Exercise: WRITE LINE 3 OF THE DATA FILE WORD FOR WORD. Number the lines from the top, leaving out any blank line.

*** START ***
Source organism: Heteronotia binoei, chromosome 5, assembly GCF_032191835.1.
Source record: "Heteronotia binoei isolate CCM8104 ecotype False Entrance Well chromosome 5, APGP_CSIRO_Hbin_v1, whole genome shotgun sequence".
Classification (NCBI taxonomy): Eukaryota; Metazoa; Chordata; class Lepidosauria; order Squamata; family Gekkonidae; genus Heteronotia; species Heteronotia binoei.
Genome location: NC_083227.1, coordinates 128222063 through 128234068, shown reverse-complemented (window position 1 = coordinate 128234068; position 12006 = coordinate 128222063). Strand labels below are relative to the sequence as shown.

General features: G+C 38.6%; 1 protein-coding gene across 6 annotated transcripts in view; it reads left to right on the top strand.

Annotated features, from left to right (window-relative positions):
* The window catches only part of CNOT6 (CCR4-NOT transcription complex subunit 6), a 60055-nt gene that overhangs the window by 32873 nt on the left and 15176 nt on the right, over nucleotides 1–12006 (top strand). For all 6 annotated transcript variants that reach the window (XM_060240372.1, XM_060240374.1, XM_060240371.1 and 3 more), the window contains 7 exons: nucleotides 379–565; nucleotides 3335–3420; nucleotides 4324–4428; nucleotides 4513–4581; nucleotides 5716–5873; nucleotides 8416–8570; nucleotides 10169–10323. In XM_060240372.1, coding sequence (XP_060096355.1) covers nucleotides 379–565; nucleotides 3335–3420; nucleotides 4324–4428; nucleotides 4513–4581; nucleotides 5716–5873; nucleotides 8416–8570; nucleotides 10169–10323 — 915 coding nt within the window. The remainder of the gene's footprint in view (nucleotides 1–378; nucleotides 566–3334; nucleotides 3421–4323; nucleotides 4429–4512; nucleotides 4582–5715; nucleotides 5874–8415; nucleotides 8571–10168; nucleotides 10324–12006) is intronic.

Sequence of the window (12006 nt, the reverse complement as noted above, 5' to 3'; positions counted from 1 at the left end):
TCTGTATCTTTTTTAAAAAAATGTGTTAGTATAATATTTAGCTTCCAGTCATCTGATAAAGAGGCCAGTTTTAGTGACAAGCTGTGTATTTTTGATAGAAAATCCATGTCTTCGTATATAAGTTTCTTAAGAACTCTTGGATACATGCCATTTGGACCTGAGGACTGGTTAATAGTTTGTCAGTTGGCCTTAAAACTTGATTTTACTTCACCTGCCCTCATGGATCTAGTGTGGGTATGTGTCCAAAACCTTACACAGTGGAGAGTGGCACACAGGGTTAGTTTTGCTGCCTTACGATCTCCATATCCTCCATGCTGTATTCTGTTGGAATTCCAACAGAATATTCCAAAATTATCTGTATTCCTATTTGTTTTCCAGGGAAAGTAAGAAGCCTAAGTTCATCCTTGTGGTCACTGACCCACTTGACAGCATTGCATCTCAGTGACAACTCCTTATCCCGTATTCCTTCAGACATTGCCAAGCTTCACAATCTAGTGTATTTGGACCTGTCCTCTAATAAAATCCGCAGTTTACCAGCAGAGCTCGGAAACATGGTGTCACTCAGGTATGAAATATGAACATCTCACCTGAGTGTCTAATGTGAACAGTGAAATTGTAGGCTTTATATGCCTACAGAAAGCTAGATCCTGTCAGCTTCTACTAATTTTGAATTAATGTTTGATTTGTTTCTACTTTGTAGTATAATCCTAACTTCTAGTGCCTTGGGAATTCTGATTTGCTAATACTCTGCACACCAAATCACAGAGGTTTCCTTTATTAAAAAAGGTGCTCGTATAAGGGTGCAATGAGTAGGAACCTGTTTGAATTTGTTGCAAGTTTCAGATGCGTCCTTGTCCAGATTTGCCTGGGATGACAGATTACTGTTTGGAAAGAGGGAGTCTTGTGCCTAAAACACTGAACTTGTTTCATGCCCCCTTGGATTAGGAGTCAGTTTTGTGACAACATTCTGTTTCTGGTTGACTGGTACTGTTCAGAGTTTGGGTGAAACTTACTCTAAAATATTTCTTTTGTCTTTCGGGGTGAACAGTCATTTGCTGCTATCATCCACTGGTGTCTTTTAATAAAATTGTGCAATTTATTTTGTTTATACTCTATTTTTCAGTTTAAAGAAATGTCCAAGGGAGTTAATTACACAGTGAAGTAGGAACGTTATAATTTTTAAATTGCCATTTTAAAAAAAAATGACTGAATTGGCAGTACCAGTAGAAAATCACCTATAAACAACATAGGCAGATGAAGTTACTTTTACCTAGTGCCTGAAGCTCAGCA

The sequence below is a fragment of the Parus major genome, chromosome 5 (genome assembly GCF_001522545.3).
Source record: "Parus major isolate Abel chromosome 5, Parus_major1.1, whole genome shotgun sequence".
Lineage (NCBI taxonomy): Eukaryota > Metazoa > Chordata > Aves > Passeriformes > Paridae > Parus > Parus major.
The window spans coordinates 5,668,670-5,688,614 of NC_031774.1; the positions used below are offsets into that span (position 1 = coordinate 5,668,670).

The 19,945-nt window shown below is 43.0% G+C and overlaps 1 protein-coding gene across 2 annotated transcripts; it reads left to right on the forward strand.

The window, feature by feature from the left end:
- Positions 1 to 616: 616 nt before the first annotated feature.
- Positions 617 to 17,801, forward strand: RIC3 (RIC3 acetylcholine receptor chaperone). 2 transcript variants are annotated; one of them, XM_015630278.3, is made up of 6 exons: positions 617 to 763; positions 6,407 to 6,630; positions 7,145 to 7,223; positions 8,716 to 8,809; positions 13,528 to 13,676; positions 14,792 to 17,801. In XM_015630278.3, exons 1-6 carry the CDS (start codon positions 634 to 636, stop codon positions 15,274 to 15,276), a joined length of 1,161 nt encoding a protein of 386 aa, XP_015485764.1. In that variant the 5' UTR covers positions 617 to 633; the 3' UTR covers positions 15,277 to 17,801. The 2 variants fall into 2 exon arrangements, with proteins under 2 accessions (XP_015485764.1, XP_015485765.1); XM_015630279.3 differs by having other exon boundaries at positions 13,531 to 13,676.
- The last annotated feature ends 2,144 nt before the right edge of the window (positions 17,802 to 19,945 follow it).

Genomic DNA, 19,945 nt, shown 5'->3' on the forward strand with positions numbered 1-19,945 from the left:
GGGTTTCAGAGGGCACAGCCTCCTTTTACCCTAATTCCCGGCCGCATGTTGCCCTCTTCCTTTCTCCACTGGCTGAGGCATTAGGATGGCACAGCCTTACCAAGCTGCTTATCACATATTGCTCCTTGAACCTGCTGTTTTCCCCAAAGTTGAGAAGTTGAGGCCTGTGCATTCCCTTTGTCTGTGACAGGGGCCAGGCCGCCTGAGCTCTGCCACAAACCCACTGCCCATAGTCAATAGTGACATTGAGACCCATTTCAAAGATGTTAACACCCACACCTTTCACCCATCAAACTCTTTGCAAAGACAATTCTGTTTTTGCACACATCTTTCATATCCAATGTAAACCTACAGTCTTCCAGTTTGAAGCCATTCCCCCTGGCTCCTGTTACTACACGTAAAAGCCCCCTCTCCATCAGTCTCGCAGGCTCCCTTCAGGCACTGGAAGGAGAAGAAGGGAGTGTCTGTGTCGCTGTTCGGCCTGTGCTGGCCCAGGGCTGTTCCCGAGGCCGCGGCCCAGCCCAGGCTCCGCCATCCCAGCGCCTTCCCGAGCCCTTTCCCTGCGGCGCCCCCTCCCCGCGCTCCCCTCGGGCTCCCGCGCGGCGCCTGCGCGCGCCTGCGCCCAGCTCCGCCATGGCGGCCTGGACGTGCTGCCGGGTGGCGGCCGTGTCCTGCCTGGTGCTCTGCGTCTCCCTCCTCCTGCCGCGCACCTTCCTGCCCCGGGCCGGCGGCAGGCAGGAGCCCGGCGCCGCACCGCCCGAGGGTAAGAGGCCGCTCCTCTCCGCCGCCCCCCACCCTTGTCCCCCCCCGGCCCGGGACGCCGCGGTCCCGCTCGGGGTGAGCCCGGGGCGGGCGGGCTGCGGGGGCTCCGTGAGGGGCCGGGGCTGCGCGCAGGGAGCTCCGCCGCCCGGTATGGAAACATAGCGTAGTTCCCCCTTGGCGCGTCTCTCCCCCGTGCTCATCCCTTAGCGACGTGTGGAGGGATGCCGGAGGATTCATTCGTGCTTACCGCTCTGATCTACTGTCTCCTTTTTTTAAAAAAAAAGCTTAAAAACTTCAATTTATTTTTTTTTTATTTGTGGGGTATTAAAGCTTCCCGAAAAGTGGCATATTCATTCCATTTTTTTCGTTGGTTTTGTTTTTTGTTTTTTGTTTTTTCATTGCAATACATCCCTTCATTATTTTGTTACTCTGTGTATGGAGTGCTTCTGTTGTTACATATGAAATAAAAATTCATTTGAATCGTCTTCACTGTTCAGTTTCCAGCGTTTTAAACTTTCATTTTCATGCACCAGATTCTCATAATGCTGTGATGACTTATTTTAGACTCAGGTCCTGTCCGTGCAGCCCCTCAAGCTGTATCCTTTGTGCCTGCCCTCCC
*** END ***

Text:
Classification (NCBI taxonomy): Eukaryota; Metazoa; Chordata; class Lepidosauria; order Squamata; family Gekkonidae; genus Heteronotia; species Heteronotia binoei.